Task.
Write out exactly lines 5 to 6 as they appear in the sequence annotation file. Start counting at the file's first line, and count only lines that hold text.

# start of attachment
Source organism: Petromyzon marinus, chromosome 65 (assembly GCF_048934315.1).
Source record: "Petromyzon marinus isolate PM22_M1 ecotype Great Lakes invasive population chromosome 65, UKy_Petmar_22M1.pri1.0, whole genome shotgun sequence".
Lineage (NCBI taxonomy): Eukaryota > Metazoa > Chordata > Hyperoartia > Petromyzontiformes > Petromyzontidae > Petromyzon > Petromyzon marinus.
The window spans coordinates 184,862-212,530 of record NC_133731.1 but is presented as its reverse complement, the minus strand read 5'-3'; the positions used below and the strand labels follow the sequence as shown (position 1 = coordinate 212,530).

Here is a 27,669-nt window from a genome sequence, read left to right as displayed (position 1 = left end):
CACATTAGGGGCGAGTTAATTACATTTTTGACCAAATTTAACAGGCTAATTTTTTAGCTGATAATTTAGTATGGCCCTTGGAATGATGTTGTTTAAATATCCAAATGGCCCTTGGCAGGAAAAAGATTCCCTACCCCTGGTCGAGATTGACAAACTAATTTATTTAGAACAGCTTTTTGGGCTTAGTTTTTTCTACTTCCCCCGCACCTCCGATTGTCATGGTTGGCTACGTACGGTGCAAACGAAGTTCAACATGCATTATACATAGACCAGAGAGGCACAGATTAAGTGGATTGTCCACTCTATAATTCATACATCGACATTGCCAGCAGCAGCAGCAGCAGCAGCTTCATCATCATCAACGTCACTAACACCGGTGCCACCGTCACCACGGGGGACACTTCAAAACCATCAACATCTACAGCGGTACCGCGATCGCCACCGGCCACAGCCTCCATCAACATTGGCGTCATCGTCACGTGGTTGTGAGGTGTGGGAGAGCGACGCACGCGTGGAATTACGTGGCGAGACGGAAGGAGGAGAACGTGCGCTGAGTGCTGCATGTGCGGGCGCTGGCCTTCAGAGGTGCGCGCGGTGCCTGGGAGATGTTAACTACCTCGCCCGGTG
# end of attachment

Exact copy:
Here is a 27,669-nt window from a genome sequence, read left to right as displayed (position 1 = left end):
CACATTAGGGGCGAGTTAATTACATTTTTGACCAAATTTAACAGGCTAATTTTTTAGCTGATAATTTAGTATGGCCCTTGGAATGATGTTGTTTAAATATCCAAATGGCCCTTGGCAGGAAAAAGATTCCCTACCCCTGGTCGAGATTGACAAACTAATTTATTTAGAACAGCTTTTTGGGCTTAGTTTTTTCTACTTCCCCCGCACCTCCGATTGTCATGGTTGGCTACGTACGGTGCAAACGAAGTTCAACATGCATTATACATAGACCAGAGAGGCACAGATTAAGTGGATTGTCCACTCTATAATTCATACATCGACATTGCCAGCAGCAGCAGCAGCAGCAGCTTCATCATCATCAACGTCACTAACACCGGTGCCACCGTCACCACGGGGGACACTTCAAAACCATCAACATCTACAGCGGTACCGCGATCGCCACCGGCCACAGCCTCCATCAACATTGGCGTCATCGTCACGTGGTTGTGAGGTGTGGGAGAGCGACGCACGCGTGGAATTACGTGGCGAGACGGAAGGAGGAGAACGTGCGCTGAGTGCTGCATGTGCGGGCGCTGGCCTTCAGAGGTGCGCGCGGTGCCTGGGAGATGTTAACTACCTCGCCCGGTG